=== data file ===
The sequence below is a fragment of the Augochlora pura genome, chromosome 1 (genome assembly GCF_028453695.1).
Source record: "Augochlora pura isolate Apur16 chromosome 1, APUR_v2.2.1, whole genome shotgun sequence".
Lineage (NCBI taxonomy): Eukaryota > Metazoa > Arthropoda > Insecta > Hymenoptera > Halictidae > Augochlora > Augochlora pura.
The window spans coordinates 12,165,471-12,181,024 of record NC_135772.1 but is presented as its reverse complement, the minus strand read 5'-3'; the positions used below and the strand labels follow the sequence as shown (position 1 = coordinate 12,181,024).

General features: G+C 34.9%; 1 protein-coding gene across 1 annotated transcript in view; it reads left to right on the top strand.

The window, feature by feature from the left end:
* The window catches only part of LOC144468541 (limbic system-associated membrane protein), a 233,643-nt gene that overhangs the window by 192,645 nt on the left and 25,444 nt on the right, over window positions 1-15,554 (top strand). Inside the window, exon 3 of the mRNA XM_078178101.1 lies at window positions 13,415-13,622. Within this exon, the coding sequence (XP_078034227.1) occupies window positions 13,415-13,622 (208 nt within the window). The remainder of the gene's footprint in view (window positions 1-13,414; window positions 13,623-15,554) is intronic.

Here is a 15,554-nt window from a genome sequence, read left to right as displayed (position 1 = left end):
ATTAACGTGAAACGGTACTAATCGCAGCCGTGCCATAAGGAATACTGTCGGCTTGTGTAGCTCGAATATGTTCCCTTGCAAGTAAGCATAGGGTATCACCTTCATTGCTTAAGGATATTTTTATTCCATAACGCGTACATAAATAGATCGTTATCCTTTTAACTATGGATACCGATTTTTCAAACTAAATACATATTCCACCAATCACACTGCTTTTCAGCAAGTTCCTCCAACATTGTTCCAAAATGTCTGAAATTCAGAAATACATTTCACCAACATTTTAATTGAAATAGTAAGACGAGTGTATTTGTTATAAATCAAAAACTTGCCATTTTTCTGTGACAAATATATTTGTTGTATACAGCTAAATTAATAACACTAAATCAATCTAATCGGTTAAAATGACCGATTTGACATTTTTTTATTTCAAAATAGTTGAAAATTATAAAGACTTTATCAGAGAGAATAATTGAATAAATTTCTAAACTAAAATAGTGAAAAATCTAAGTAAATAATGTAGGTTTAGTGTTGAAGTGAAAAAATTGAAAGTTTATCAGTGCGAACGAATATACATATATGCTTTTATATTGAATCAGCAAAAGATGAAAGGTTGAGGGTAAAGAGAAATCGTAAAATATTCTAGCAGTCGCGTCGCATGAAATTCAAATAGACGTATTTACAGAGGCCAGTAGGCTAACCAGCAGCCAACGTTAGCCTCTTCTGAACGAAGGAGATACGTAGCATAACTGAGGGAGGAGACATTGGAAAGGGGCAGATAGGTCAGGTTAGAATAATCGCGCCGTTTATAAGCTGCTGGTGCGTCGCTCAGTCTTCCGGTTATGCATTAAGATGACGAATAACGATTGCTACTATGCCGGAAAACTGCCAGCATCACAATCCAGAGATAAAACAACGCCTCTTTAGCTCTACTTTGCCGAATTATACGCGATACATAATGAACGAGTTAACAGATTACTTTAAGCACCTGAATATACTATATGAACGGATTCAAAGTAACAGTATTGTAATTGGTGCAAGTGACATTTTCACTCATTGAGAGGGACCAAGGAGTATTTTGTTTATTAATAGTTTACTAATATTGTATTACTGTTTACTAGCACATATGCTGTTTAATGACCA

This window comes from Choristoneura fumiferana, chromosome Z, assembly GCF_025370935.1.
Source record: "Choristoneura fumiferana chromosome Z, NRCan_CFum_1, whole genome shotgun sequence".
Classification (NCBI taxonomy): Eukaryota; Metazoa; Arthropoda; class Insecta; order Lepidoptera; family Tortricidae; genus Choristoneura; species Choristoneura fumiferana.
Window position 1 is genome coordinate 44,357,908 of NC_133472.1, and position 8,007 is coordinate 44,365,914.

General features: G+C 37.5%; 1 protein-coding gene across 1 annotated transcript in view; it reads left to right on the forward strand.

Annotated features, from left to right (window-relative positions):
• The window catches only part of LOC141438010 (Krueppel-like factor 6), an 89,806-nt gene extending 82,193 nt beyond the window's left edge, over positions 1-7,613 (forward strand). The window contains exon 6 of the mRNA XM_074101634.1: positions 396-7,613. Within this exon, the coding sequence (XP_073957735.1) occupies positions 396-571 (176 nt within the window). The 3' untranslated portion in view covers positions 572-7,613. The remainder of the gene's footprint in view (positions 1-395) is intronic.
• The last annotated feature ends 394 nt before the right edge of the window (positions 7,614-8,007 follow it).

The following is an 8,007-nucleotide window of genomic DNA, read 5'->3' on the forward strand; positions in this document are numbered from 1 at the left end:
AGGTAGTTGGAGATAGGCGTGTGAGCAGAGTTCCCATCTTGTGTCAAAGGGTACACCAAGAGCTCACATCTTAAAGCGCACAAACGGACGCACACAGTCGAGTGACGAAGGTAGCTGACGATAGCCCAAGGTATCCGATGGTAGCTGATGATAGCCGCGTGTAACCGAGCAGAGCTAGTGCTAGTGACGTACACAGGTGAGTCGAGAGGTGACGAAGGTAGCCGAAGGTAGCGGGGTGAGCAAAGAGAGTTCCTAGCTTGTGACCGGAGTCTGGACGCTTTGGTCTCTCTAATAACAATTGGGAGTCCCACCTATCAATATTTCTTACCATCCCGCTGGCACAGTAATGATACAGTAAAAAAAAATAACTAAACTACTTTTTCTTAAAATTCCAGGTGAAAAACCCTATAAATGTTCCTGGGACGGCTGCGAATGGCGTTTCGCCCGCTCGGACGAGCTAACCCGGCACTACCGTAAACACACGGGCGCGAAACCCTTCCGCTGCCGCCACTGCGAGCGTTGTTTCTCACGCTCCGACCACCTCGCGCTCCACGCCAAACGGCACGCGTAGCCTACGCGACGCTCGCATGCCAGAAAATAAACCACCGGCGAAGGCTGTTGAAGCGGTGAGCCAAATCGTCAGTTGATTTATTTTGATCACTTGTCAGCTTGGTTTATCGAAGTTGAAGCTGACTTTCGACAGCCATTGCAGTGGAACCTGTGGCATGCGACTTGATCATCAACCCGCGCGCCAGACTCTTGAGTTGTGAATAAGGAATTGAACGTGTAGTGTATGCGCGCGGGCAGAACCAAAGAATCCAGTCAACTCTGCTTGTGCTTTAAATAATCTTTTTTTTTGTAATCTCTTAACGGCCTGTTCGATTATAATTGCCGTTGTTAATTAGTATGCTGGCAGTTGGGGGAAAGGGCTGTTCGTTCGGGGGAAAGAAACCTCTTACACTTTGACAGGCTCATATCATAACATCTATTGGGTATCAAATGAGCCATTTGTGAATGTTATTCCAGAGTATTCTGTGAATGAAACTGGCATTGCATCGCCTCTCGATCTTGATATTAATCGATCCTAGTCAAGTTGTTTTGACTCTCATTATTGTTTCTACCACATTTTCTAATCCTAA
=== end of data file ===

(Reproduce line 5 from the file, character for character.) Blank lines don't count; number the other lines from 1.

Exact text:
General features: G+C 34.9%; 1 protein-coding gene across 1 annotated transcript in view; it reads left to right on the top strand.